Attention fans of shoegaze and dream-pop noir, CIEL is here to make your pandemic isolation more expansive and luscious – no matter how glum your reality might be. Your prescription for soothing your soul in these dreary times? Grab a cocktail, lie back in a pool of light with your sunglasses on, and enjoy CIEL’s MovementEP. In what sounds like a brilliant mixture of Raveonettes and vintage Tamaryn, with hints of The Horrors (for their dark synth) and Lykke Li, this Brighton, UK, foursome’s debut EP features some very polished songs. Lyrically, the theme is something of a meditation on life’s changes, something front and center on the mind of frontwoman and guitarist Michelle Hindriks as she moved back to her adopted hometown in the UK (Hindriks is a native of Holland). Overall, for fans of modern dreamy shoegaze revival with occasional edge, it doesn’t really get much better than this.

‘The Shore’ – a definite stand-out from the EP (and my favourite), the song draws you in immediately with swirling guitars and Hindriks’ floaty voice, and already at 0:43 the song has its first synth bridge, courtesy Jorge Bela Jimenez. Fuzzy guitars combined with airy vocals their peak hit at roughly 2:22 and its honestly pure shoegaze heaven right up until the song ends. Just go regale your ears already, and turn up the volume extra loud.

‘Days’ – more driving and upbeat overall thanks to Lawrie Miller’s drumming, with heavier hints of indie rock stylings, but Hindriks’ voice paired with spacious synth keeps it firmly in tune with the rest of the EP. At 2:15, the song is stripped back and gets a tiny bit dirty and bare – a nice change of pace, and a musical spot that prove to be a great interlude for improvisation during live sets.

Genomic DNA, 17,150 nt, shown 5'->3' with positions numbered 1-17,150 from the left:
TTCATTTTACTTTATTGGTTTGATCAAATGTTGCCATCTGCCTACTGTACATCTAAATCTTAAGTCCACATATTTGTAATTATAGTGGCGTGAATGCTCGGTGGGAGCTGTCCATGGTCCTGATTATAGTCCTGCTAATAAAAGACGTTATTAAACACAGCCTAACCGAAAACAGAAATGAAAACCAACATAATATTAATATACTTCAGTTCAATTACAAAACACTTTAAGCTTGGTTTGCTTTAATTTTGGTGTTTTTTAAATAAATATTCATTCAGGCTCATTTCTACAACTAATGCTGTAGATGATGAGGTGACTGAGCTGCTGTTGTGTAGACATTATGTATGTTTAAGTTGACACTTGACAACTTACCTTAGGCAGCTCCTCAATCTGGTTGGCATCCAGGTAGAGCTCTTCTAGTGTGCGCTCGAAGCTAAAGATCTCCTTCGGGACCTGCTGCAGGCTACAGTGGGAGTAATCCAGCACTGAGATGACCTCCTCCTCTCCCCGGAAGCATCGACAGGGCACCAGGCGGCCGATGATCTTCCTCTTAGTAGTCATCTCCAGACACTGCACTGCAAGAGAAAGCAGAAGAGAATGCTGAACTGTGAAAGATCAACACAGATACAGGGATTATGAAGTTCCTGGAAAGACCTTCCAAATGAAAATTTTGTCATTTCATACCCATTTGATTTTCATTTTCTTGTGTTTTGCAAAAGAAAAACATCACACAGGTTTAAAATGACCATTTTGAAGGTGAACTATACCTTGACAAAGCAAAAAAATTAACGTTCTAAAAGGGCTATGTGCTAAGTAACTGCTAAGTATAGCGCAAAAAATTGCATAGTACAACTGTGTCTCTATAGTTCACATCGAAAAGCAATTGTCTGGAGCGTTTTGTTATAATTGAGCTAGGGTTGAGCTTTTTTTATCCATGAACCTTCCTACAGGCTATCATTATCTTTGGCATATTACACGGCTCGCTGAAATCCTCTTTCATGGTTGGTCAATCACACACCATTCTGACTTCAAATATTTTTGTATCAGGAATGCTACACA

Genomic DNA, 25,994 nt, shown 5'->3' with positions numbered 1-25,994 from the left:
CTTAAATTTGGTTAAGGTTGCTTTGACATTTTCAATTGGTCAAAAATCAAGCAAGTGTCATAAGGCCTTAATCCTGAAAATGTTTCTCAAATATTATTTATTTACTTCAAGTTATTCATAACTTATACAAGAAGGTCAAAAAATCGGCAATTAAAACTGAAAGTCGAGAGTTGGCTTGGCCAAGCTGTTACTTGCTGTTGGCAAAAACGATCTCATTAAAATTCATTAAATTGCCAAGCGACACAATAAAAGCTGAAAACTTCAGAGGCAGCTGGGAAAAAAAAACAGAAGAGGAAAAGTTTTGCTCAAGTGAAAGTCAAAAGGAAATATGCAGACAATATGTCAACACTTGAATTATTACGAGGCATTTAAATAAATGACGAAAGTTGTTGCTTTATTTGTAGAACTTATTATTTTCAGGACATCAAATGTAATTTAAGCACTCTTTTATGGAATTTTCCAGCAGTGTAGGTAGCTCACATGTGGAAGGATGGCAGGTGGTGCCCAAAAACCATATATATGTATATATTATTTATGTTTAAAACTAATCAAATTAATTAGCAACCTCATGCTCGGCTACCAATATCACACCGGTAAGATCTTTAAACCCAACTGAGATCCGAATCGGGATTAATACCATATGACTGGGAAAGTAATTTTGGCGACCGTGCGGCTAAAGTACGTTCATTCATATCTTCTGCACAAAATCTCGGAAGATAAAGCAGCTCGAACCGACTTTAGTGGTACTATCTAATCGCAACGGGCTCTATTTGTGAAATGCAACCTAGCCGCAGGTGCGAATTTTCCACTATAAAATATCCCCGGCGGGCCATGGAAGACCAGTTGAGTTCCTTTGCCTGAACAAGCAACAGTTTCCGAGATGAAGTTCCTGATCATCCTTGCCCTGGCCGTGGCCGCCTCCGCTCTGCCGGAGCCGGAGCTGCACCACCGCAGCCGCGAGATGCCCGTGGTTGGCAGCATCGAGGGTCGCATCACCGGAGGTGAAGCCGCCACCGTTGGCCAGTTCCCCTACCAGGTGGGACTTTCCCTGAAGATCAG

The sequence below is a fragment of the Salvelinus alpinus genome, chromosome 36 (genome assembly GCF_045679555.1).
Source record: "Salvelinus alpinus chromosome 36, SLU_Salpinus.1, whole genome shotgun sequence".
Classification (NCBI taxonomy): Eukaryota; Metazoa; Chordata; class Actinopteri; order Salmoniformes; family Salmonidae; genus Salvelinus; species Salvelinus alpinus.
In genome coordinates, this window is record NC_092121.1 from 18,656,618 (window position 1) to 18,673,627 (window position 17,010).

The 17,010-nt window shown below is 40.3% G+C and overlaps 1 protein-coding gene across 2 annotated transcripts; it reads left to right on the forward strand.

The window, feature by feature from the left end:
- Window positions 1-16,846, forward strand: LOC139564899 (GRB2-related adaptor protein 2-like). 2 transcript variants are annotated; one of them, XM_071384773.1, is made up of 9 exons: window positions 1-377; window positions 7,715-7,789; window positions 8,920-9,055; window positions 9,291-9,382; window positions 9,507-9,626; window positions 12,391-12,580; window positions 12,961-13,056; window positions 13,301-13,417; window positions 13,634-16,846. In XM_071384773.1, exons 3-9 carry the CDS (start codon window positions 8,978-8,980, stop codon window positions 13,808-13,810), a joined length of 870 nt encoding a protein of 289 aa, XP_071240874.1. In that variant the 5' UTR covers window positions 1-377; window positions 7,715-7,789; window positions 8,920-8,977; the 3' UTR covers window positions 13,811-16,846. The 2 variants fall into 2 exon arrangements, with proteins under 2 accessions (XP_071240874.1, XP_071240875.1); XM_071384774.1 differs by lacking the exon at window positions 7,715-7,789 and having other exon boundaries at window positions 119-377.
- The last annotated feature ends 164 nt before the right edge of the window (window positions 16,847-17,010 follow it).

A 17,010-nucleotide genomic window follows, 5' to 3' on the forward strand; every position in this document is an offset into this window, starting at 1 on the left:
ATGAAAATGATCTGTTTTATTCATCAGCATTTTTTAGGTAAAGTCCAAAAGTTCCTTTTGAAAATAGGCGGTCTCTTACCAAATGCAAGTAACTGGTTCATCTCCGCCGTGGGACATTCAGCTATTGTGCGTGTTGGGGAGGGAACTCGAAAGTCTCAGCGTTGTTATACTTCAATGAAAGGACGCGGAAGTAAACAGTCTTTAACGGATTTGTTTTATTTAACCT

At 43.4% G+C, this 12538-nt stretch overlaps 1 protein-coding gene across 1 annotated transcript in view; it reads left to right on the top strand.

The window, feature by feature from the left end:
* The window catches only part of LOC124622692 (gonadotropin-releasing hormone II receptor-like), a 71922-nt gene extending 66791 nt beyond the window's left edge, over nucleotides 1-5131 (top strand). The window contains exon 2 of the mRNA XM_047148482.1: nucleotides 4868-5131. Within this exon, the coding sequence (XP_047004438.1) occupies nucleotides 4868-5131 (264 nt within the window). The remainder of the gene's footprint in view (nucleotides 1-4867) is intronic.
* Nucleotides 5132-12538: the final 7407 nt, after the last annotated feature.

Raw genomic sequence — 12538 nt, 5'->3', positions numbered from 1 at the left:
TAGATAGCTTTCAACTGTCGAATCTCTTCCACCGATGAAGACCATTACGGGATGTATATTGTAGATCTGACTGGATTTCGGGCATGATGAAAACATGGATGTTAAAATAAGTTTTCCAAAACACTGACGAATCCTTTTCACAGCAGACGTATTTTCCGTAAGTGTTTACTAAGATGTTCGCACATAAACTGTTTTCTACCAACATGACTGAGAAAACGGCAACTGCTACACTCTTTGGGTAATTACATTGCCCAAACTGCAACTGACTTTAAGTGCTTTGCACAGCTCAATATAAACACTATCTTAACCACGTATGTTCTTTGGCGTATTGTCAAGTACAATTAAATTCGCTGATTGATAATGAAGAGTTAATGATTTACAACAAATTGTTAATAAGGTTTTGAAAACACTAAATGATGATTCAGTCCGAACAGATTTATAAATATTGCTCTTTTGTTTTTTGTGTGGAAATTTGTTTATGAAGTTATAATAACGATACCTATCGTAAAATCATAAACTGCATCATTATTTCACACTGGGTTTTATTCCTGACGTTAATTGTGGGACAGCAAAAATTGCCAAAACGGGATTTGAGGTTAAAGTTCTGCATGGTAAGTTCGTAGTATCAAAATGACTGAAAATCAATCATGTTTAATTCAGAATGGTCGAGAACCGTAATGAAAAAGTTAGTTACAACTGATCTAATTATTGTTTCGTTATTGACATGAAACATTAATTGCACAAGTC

‘Same Old Times With U’ – at first listen, this offering feels more akin to The Shore than Days, but listen closely and it reveals itself to be an ambitious and textured tune that artfully blends the sound of the previous two songs. Around 2:20 wobbly guitars take over, to be later tamed by Hindriks’ soothing crooning. At the 3-minute mark, CIEL bassist Kieran Mansfield is able to grab the spotlight, until the song culminates in heavily distorted, lovely dirty guitars. My only complaint is that it’s just not long enough and I want more!

‘It’s Not All The Same’ – is the odd one out of the EP for me. Production-wise, it doesn’t feel as polished and ‘finished’ as the other songs, nor does it really fit in all that well musically, despite having a definite CIEL feel to it. It was perhaps a song that was written quite early or quite recently, and just didn’t have the time to grow into itself. Perhaps live it could take on a more expansive rendering that better reflects the openness of the band’s overall sound.